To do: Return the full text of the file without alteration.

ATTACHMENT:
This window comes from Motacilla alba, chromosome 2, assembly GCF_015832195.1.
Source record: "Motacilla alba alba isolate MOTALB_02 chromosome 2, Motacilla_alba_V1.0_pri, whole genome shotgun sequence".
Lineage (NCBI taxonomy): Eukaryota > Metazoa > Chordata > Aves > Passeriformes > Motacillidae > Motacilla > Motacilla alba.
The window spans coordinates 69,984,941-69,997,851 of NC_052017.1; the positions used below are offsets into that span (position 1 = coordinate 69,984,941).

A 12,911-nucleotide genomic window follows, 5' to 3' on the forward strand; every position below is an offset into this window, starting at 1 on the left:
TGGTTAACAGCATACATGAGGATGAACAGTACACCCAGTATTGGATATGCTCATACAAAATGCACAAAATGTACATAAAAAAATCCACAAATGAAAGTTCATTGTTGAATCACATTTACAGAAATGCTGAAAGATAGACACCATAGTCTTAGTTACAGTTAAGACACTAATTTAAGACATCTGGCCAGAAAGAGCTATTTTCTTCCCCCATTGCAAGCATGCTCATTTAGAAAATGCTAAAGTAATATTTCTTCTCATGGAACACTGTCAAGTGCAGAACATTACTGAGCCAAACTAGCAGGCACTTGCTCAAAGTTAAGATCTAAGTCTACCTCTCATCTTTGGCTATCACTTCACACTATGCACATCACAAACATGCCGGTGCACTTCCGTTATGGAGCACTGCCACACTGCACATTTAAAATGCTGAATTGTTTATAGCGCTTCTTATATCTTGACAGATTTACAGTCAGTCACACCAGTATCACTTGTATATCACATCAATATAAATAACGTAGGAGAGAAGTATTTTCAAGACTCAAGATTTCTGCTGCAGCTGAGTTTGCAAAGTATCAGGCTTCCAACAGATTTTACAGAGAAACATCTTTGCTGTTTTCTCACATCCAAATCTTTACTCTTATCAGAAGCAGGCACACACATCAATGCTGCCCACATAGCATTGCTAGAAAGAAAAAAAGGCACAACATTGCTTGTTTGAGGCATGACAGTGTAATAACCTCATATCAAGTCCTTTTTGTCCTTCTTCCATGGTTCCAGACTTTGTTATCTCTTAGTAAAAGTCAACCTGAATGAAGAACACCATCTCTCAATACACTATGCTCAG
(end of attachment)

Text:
This window comes from Motacilla alba, chromosome 2, assembly GCF_015832195.1.
Source record: "Motacilla alba alba isolate MOTALB_02 chromosome 2, Motacilla_alba_V1.0_pri, whole genome shotgun sequence".
Lineage (NCBI taxonomy): Eukaryota > Metazoa > Chordata > Aves > Passeriformes > Motacillidae > Motacilla > Motacilla alba.
The window spans coordinates 69,984,941-69,997,851 of NC_052017.1; the positions used below are offsets into that span (position 1 = coordinate 69,984,941).

A 12,911-nucleotide genomic window follows, 5' to 3' on the forward strand; every position below is an offset into this window, starting at 1 on the left:
TGGTTAACAGCATACATGAGGATGAACAGTACACCCAGTATTGGATATGCTCATACAAAATGCACAAAATGTACATAAAAAAATCCACAAATGAAAGTTCATTGTTGAATCACATTTACAGAAATGCTGAAAGATAGACACCATAGTCTTAGTTACAGTTAAGACACTAATTTAAGACATCTGGCCAGAAAGAGCTATTTTCTTCCCCCATTGCAAGCATGCTCATTTAGAAAATGCTAAAGTAATATTTCTTCTCATGGAACACTGTCAAGTGCAGAACATTACTGAGCCAAACTAGCAGGCACTTGCTCAAAGTTAAGATCTAAGTCTACCTCTCATCTTTGGCTATCACTTCACACTATGCACATCACAAACATGCCGGTGCACTTCCGTTATGGAGCACTGCCACACTGCACATTTAAAATGCTGAATTGTTTATAGCGCTTCTTATATCTTGACAGATTTACAGTCAGTCACACCAGTATCACTTGTATATCACATCAATATAAATAACGTAGGAGAGAAGTATTTTCAAGACTCAAGATTTCTGCTGCAGCTGAGTTTGCAAAGTATCAGGCTTCCAACAGATTTTACAGAGAAACATCTTTGCTGTTTTCTCACATCCAAATCTTTACTCTTATCAGAAGCAGGCACACACATCAATGCTGCCCACATAGCATTGCTAGAAAGAAAAAAAGGCACAACATTGCTTGTTTGAGGCATGACAGTGTAATAACCTCATATCAAGTCCTTTTTGTCCTTCTTCCATGGTTCCAGACTTTGTTATCTCTTAGTAAAAGTCAACCTGAATGAAGAACACCATCTCTCAATACACTATGCTCAG